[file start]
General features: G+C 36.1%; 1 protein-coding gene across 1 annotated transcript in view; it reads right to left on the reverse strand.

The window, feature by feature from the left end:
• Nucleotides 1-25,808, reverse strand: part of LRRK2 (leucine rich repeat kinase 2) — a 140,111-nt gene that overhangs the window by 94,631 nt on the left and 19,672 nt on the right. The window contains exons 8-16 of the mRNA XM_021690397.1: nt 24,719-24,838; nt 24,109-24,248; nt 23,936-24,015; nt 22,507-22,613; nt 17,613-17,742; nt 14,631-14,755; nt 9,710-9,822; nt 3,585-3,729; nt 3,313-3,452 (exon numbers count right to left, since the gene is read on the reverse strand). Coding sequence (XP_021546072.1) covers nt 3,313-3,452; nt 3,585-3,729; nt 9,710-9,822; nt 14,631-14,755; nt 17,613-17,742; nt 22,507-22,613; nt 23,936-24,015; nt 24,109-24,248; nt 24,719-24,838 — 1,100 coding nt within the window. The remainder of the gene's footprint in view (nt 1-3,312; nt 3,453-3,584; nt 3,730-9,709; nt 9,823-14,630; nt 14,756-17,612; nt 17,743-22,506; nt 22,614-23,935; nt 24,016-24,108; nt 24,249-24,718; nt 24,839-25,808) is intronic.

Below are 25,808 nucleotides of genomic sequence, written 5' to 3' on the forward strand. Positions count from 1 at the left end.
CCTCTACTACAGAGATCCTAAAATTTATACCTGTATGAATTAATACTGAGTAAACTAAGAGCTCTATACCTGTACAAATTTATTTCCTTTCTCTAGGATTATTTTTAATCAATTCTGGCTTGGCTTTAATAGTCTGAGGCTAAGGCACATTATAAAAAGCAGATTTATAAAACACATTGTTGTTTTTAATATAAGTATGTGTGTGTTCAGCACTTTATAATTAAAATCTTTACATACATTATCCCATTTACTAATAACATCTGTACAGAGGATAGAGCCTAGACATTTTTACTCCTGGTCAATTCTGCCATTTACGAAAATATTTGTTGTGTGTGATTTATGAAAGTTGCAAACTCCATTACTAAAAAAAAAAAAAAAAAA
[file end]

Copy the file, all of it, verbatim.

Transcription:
General features: G+C 36.1%; 1 protein-coding gene across 1 annotated transcript in view; it reads right to left on the reverse strand.

The window, feature by feature from the left end:
• Nucleotides 1-25,808, reverse strand: part of LRRK2 (leucine rich repeat kinase 2) — a 140,111-nt gene that overhangs the window by 94,631 nt on the left and 19,672 nt on the right. The window contains exons 8-16 of the mRNA XM_021690397.1: nt 24,719-24,838; nt 24,109-24,248; nt 23,936-24,015; nt 22,507-22,613; nt 17,613-17,742; nt 14,631-14,755; nt 9,710-9,822; nt 3,585-3,729; nt 3,313-3,452 (exon numbers count right to left, since the gene is read on the reverse strand). Coding sequence (XP_021546072.1) covers nt 3,313-3,452; nt 3,585-3,729; nt 9,710-9,822; nt 14,631-14,755; nt 17,613-17,742; nt 22,507-22,613; nt 23,936-24,015; nt 24,109-24,248; nt 24,719-24,838 — 1,100 coding nt within the window. The remainder of the gene's footprint in view (nt 1-3,312; nt 3,453-3,584; nt 3,730-9,709; nt 9,823-14,630; nt 14,756-17,612; nt 17,743-22,506; nt 22,614-23,935; nt 24,016-24,108; nt 24,249-24,718; nt 24,839-25,808) is intronic.

Below are 25,808 nucleotides of genomic sequence, written 5' to 3' on the forward strand. Positions count from 1 at the left end.
CCTCTACTACAGAGATCCTAAAATTTATACCTGTATGAATTAATACTGAGTAAACTAAGAGCTCTATACCTGTACAAATTTATTTCCTTTCTCTAGGATTATTTTTAATCAATTCTGGCTTGGCTTTAATAGTCTGAGGCTAAGGCACATTATAAAAAGCAGATTTATAAAACACATTGTTGTTTTTAATATAAGTATGTGTGTGTTCAGCACTTTATAATTAAAATCTTTACATACATTATCCCATTTACTAATAACATCTGTACAGAGGATAGAGCCTAGACATTTTTACTCCTGGTCAATTCTGCCATTTACGAAAATATTTGTTGTGTGTGATTTATGAAAGTTGCAAACTCCATTACTAAAAAAAAAAAAAAAAAA